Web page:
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Pipe and Cable Location-Detection FAQs

What is the best way to locate plastic, PE, HDPE, PVC, or non metallic pipes?

There are  a couple of different ways to locate non metallic pipes. One option is to use the same electromagnetic signal generator that is used to locate metallic pipes. Of course the pipe being plastic the signal will not travel along the pipe (non conductive), Instead you insert a fibreglass reel, (4mm or 6mm in diameter) which has a copper conductive core, into the plastic pipe and the electromagnetic signal travels along the copper core; you then detect the signal with the pipe locator at the surface.

Another way of tracing a plastic pipe is to use acoustics. There are 2 ways of making a noise on a pipe, both use the  the battery powered Combiphon unit. Option 1 is to strap the Knocker around the pipe, it gently "taps" on the pipe; using a ground microphone you listen above the pipe for the loudest point.

The second method is more often used for mains water distribution pipes. Using a stand pipe on a suitable hydrant a Stopper is inserted into the outlet of the stand pipe. Water flows through the Stopper which is alternatively restricted and opened in flow by a piston. There is a resulting "heart beat" noise for which you listen on the surface with a ground microphone for the loudest position.

I am trying to locate a metallic water pipe, which pipe location tool would be best for me?

Answer: The UtiliTrac is a metallic pipe locator-tracer; it works on the principal of detecting either an applied electro magnetic field (attached by a signal generator, sometimes called a genny), or by detecting re-radiated radio signals.

I need to trace the route of a plastic pipe. I have been told that a CAT and Genny cannot do this; do you have a tool that locates plastic pipes?

Answer: You are correct. You cannot apply an electromagnetic signal from a signal generator (genny) onto a plastic pipe; it cannot conduct the electromagnetic field. However, you can insert a fibreglass reel with a conductive copper centre into the plastic pipe and trace the electromagnetic field carried on the copper coil from the genny. The UtiliTrac R130 combined with a Tracing Reel is used for this purpose. Another option to locate plastic water pipes is the CombiPhon. This uses noise as the location method. You either attach a Knocker onto the pipe which taps on the pipe and using a sensitive ground microphone such as the Aquaphon A100 you listen for the resulting noise. Alternatively, you can use a Stopper attached to a hydrant to oscillate the water in the pipe and listen for the resultant noise on the surface above the pipe. Where it is loudest is the pipe's location.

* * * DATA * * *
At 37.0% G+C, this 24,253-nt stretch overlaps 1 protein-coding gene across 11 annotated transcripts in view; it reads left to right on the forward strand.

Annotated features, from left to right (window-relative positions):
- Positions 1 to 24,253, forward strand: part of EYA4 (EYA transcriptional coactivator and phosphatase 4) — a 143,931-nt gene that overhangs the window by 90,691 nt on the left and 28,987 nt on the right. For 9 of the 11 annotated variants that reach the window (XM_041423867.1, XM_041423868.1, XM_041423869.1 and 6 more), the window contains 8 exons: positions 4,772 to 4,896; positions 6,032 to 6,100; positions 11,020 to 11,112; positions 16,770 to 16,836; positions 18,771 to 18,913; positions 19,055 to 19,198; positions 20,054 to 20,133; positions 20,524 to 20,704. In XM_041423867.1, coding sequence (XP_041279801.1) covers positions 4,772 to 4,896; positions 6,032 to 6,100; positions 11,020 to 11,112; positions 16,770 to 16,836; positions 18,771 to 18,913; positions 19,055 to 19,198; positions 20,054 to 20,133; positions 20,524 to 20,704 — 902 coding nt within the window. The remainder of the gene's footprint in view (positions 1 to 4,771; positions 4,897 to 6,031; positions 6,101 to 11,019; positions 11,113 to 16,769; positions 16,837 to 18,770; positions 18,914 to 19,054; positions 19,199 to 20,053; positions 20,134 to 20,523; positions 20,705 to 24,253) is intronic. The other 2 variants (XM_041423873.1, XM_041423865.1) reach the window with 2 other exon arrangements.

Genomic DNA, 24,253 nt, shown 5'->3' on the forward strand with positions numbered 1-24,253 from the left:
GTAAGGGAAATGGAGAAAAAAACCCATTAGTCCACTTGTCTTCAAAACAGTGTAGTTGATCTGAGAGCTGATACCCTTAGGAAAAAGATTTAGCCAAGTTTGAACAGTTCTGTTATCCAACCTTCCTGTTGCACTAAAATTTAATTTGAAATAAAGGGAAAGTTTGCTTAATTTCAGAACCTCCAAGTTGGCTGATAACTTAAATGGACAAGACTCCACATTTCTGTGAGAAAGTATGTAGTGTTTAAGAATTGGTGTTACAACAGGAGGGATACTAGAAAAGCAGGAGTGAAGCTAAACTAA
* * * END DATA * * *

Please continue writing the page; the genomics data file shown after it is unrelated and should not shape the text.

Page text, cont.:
I want to locate the end point of a pipe or a blockage in a pipe; what do you have to assist me?

Answer: A Sonde (sometimes called a mouse) is a small signal generator. It is attached to the end of a fibreglass reel. The reel is inserted into the pipe and the sonde’s electromagnetic signal is detected by the UtiliTrac

I am using a basic CAT and Genny, a Cable Avoidance Tool, and am having difficulty tracing the route of a pipe; do you have anything that can assist me?

Answer: A CAT and Genny is a useful tool if you are simply trying to avoid hitting utility services when excavating (its name derives from its initials CAT - Cable Avoidance Tool). For safety reasons you do not want to hit services or power lines when excavating on site and a simple Cable Avoidance Tool is often adequate for that purpose but in order to accurately trace the route of a pipe or cable you sometimes require a more sophisticated pipe location tool. The UtiliTrac offers many advantages in locating water pipes, gas pipes, power cables and other utility services whilst still being easy to use.

I am having difficulty locating an electrical cable over a long distance. Would your cable locator help me?

Answer: Yes. The UtiliTrac has a powerful 10W transmitter and various frequency outputs. This will assist you in locating a cable over a long distance. Many Cable Avoidance Tools, CAT and Gennys, have only a 1W, or even less, signal generator and the signal cannot travel very far.

I need to trace a metallic pipe and there are other pipes alongside the one I wish to trace. The signal from my Genny is jumping onto the other pipes. What can I do?

Answer: The electromagnetic signal used to trace metallic pipes and cables will jump onto other adjacent utility services. The UtiliTrac pipe locator has a number of features to help stop this happening. It has: variable signal generator power outputs, a wide range of output frequencies, it indicates the depth to the pipe or other utility service being detected as well as showing the signal strength. All these features assist in more precise location.